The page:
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Haley Zaremba

Haley Zaremba

Haley Zaremba is a writer and journalist based in Mexico City. She has extensive experience writing and editing environmental features, travel pieces, local news in the…

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China's Historic Decision To Stop Hoarding Oil

For a long time, China’s energy policy has centered around one primary and pressing goal: to establish energy security. As the biggest importer and second-biggest consumer of oil in the world, China is extremely dependent on international markets to keep the lights on and the gears of industry turning. In 2019, a whopping 72% of all crude oil consumed in China was imported. This is a dynamic that makes Beijing uncomfortable, to say the least, and President Xi Jinping’s administration has been hard at work trying to shore up a greater degree of energy independence. 

That’s why it came as such a surprise this week when China made a historic decision to sell off some of the oil it has been stockpiling in a strategic reserve for years now. “The heavy dependence on foreign supply has spurred Beijing to focus on ways it can prevent energy shortages,” CNN Business reported back in April 2020. “In addition to requiring state-owned oil companies to increase production, the country has spent years working to increase the amount of oil it keeps in reserve.” Beijing is secretive about just how much oil they have stockpiled, but the nation had been planning to catch up to the world’s largest backup oil cache -- the United States’ Strategic Petroleum Reserve, which boasts an authorized storage capacity of 714 million barrels.

China’s sudden reversal of its oil-hoarding tendencies comes in response to high energy prices and skyrocketing oil demand. Some provinces are even experiencing the power shortages the country has seen in a decade. And that’s just the beginning of China’s economic woes. “Inflation is soaring, and the country's producer price index hit a 13-year high last month, driven by rising commodity prices,” CNN Business reported this week. “The government has warned that high costs for raw materials such as energy and petrochemical products will exacerbate growth and employment challenges facing manufacturers — especially small and medium-sized businesses.”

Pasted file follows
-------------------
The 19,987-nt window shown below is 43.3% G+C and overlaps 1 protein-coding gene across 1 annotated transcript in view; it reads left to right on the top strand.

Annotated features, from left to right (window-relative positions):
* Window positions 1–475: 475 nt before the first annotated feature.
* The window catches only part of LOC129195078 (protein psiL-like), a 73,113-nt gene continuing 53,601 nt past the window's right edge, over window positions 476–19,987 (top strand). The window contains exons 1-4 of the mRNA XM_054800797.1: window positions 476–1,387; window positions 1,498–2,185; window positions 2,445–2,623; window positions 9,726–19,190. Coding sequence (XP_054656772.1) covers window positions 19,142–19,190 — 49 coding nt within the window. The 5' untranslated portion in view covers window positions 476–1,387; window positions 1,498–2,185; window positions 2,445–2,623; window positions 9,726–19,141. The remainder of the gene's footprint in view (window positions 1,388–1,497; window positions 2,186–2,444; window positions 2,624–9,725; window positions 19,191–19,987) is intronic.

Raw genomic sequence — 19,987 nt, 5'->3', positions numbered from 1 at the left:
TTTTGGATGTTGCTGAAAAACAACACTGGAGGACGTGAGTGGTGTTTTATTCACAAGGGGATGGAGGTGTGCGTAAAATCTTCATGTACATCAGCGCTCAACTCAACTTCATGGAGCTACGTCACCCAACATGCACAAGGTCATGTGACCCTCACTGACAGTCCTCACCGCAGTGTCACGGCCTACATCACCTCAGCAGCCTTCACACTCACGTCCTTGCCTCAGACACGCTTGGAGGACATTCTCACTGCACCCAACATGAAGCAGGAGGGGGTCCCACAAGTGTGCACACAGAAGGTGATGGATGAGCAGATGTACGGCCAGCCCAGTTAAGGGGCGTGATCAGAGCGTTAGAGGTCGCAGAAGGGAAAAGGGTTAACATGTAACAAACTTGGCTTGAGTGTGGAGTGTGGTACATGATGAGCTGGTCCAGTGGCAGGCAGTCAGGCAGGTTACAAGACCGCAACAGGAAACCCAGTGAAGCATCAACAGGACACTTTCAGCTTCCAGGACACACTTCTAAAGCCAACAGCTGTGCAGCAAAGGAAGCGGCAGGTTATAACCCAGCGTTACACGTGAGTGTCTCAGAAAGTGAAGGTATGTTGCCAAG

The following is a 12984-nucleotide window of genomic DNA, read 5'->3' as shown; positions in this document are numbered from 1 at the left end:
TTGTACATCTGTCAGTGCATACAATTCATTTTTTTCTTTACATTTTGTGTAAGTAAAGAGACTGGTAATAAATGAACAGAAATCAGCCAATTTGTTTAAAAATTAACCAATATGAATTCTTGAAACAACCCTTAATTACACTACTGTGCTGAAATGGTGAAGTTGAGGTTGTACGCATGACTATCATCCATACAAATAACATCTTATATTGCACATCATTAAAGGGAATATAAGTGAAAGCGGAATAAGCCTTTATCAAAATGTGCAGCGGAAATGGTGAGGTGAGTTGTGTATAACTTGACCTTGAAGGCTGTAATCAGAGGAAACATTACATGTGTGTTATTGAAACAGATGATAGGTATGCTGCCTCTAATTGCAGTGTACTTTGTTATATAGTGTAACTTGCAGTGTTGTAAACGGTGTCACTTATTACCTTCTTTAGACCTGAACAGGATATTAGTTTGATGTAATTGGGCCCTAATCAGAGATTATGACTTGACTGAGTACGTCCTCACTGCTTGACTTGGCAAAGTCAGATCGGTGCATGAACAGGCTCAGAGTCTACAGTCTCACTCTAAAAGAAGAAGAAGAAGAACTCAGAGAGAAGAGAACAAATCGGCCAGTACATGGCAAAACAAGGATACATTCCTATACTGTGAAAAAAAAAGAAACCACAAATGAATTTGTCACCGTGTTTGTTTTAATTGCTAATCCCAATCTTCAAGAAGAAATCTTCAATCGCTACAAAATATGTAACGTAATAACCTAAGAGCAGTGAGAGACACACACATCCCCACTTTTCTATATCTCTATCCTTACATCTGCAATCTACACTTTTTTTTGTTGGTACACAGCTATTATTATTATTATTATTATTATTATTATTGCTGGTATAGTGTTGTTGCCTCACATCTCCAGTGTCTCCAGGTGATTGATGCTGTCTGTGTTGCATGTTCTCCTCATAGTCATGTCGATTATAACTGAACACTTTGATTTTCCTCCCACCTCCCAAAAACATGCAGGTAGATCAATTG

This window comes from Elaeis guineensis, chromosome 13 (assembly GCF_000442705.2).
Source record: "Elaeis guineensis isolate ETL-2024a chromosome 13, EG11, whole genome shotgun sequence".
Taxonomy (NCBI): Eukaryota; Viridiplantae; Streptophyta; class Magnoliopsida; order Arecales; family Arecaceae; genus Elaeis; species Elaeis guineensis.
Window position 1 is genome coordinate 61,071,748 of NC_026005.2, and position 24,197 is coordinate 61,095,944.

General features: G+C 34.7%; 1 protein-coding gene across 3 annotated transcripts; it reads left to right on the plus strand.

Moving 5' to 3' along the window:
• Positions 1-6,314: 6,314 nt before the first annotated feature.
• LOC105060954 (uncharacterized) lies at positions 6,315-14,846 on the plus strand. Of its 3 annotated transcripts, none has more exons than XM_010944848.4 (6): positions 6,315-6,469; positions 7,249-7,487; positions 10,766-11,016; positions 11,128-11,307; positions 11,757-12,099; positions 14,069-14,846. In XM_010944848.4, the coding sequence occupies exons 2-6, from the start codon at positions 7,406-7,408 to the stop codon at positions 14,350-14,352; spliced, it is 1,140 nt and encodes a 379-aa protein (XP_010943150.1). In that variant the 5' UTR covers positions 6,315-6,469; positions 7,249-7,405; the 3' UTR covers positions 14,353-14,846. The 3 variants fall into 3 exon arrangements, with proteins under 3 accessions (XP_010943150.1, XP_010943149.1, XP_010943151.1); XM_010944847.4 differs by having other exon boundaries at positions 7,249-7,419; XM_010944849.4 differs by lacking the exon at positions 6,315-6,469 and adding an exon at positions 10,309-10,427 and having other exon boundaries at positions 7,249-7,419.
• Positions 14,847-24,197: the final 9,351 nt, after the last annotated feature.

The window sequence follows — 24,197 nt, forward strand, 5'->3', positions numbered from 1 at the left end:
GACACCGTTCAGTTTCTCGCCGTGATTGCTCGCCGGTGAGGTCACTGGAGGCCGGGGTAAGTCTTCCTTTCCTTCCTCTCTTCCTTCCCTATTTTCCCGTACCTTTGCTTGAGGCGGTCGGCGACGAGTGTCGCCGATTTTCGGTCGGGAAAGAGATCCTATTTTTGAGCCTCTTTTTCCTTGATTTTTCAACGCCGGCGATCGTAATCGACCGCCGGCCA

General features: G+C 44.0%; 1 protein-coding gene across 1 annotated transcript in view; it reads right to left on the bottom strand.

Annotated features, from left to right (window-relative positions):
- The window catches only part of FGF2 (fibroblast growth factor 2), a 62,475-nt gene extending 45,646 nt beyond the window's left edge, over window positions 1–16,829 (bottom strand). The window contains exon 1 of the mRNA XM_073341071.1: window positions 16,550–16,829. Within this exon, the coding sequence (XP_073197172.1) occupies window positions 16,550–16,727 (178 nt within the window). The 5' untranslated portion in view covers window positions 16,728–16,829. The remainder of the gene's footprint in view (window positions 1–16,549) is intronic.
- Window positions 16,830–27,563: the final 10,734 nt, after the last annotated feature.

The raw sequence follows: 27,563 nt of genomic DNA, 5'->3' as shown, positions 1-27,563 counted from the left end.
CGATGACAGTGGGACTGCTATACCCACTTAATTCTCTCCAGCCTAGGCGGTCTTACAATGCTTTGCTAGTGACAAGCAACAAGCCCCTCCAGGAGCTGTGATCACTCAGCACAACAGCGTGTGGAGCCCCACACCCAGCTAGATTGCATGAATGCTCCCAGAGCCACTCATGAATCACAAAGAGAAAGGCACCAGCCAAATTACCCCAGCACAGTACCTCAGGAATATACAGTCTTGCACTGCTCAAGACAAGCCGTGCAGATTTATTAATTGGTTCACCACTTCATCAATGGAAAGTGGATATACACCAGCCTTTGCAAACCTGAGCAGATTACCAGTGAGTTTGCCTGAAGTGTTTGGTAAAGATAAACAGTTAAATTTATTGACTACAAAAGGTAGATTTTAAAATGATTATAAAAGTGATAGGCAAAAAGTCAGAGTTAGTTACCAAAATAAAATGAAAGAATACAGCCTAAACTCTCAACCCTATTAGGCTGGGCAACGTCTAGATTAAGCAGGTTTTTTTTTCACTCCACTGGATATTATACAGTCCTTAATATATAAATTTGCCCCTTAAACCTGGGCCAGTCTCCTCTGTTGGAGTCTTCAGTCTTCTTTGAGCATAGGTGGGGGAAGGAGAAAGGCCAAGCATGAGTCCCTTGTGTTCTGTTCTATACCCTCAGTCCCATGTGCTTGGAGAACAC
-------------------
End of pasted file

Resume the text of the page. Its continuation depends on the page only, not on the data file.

It’s not just oil demand that’s soaring. Together, China and India are driving up global coal prices in a worrying turn of events for the climate. “The benchmark coal price was $177.50 per ton on Sept. 10, more than double the level at the beginning of the year and up from about $50 a year ago” reports Nikkei Asia. “The price is the highest in the past 11 years and is nearing the all-time high of the mid-$180s seen in July 2008.” India is even at risk of running out of coal entirely

While Xi Jinping has been making lofty climate commitments and has publicly pledged that China will achieve net-zero carbon emissions by 2060, China has made little to no progress phasing out coal. The dirtiest fossil fuel still makes up more than half of the nation’s energy mix. Ironically, the reason that China can’t quit its coal addiction and the motivation for developing domestic clean energy production capacity stem from that same base imperative: energy security. 

But China’s best efforts have not yet been enough to wean them off of foreign oil and coal - not by a long shot. As the global economy bounces back from the first wave of the novel coronavirus pandemic, countries with fast-growing consumer bases like China are facing some major hurdles. Demand for energy, products, and services is returning to pre-pandemic levels, but global supply chains and markers still have not fully recuperated. 

It’s a tricky situation. Many of the standard options for supporting an economy in slowdown, as is the current case with China, are off the table. Fiscal and monetary supports will only make soaring rates of inflation worse. And then there’s the new and pressing issue of the Delta variant, which is making major waves in economies from China to the United States. When China is selling off its precious oil reserves, it’s obvious that Beijing is between a rock and a hard place - and it’s not going to get out any time soon.

By Haley Zaremba for Oilprice.com

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